SEATTLE — While it may sound like some April Fools’ prank, the Pacific Whale Watch Association confirmed Friday that there were more than 70 Bigg’s killer whales seen throughout the Salish Sea on Thursday.
The number is a new record, according to the group, and comes after a record-breaking year in 2021 when more than 790 sightings were reported.
Mark Malleson of the Center for Whale Research, who has also been a long-time guide for Prince of Whales in Victoria, B.C., said that there have been some days in the last 10 years or so when there have been about 60 Bigg’s killer whales spotted, but never more than 70.
Overall, the association said at least 72 Bigg’s killer whales were seen from Puget Sound up through the southern parts of British Columbia.
Over the course of Thursday, 10 groups of whales were reported.
They were seen as far south as Hood Canal and as far north as Vancouver Island’s Campbell River region, with the largest group being seen by the association’s own operators near the northern part of the San Juan Islands. The group contained 18 whales.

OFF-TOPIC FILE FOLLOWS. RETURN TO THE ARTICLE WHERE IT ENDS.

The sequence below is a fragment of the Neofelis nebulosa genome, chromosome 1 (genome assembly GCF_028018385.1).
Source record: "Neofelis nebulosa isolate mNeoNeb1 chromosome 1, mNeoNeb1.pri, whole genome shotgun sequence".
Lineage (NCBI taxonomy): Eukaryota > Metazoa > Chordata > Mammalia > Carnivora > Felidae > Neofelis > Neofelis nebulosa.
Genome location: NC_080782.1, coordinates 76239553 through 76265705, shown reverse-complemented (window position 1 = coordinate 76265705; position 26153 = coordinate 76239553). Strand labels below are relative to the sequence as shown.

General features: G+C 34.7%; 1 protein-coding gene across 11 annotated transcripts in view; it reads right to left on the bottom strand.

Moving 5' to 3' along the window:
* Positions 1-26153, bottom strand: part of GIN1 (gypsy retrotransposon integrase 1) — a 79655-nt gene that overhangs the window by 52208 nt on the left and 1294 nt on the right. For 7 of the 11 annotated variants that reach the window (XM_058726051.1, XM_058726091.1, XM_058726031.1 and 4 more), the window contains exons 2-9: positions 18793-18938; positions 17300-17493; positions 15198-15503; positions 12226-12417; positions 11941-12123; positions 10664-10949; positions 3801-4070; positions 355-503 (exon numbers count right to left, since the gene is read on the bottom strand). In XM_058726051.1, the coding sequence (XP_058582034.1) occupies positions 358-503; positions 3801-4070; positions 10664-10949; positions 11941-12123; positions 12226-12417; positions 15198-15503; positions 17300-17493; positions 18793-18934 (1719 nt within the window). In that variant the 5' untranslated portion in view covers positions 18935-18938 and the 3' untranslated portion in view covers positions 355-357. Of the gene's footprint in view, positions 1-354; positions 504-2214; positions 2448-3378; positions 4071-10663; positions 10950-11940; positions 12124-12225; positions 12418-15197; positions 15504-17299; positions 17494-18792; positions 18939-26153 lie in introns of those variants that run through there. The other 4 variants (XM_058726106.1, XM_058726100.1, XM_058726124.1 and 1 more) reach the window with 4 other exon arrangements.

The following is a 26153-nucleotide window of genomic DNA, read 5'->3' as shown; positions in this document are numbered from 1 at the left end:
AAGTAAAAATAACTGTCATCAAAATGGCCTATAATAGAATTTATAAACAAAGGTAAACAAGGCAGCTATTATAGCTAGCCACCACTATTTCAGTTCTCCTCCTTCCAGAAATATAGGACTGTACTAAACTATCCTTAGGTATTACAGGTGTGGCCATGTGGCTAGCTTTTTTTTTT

“We were watching a group of four whales when, out of nowhere, 14 more materialized. It was magical,” said naturalist Sam Murphy of Island Adventures Whale Watching in Anacortes.
Among the whales spotted on Thursday was the popular “Chainsaw,” an adult male whale over 40 years old whose dorsal fin is distinctly jagged.
Bigg’s killer whales feed on marine mammals and are thriving due to the large number of seals and sea lions in the area.
Last year also saw a baby boom for the whales with 11 calves being born. Experts said it bodes well for the future of the species in the region.